Shark diving top locations worldwide

Who Else Wants to Dive With Sharks? The 10 Top Locations

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1. South Africa South Africa is probably the best place on earth where to dive with sharks. You’re not just diving with any old sharks, either—among many other species, you’ll be taking to the water with the predatory king of the ocean: the great white. Plan a two week holiday diving the following South African sites, and you might just see more sharks than you will in a lifetime of diving other locations. False Bay and Gansbaai These are the prime spots for diving with Great Whites – in the cage if you have a family, just a snorkel and fins if you happen to be nuts. And while both are well worth visiting, False Bay is slightly less touristy, and also provides visitors the chance to dive with the cow sharks that populate in the area. Aliwal Shoal, Umkomaas Aliwal Shoal is famous for its abundance of oceanic blacktip sharks. Every day, hundreds of divers jump into baited waters containing packs of twenty or thirty blacktips. If you’re lucky and in the right season you may also see tiger sharks. Keep an eye out for sandtiger sharks discarded teeth down in the reef sand! Protea Banks Protea Banks has fewer sharks…

How to consume less air while scuba diving

Few Known Ways to Consume Less Air While Diving

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Has it ever happen to you to be diving an amazing spot and right at the peak when the manta was passing by or when the sharks started to get closer the dive master had to close the dive because someone in your group was low on air? And, maybe, that someone was you? We thought it was useful to write this guide because we believe that there is not enough information about air consumption and breathing techniques in the standards of scuba courses and we wanted to create a comprehensive guide to help people to consume less air thus enjoying more their dives. From the first few dives you realise how important is to consume little air but how can you control that? What makes you use a lot of air? Let’s first analyse what influences the quantity of air the we use. Body structure Of course one of the first things that you have to take into consideration when analysing your air consumption is your body. A 12 year old girl will use much less air than a 35 year old rugby player; does this make sense? The girl’s lungs are way smaller, needing less air to be filled up…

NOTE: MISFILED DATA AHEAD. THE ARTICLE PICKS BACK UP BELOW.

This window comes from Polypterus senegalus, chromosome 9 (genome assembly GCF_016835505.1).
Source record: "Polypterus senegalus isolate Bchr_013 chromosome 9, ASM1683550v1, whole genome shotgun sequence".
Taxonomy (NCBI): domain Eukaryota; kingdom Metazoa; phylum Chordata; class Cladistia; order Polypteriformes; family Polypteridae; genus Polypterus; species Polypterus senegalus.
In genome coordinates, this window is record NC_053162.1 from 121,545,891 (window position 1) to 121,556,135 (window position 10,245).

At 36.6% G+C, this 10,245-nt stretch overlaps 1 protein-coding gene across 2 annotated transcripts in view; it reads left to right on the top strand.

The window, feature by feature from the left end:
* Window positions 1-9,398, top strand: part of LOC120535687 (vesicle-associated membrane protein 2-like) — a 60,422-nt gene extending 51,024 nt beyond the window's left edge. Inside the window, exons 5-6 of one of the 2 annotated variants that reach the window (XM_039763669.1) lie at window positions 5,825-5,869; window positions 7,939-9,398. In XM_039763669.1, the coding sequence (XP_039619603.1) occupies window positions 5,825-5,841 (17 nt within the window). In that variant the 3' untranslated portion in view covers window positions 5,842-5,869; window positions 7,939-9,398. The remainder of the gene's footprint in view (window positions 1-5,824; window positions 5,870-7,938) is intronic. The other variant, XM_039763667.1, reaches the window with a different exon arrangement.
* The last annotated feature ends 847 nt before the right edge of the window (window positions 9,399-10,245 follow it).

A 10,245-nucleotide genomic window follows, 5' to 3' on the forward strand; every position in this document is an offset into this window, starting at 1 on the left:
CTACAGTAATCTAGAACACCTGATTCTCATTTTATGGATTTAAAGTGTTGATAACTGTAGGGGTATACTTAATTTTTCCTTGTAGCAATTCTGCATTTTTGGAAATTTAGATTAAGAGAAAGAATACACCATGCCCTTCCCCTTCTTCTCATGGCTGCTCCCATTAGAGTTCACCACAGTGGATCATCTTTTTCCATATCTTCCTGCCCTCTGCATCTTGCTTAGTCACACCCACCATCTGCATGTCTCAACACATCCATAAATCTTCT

Top underwater photos of 2013

8 Most Spectacular Underwater Photos from 2013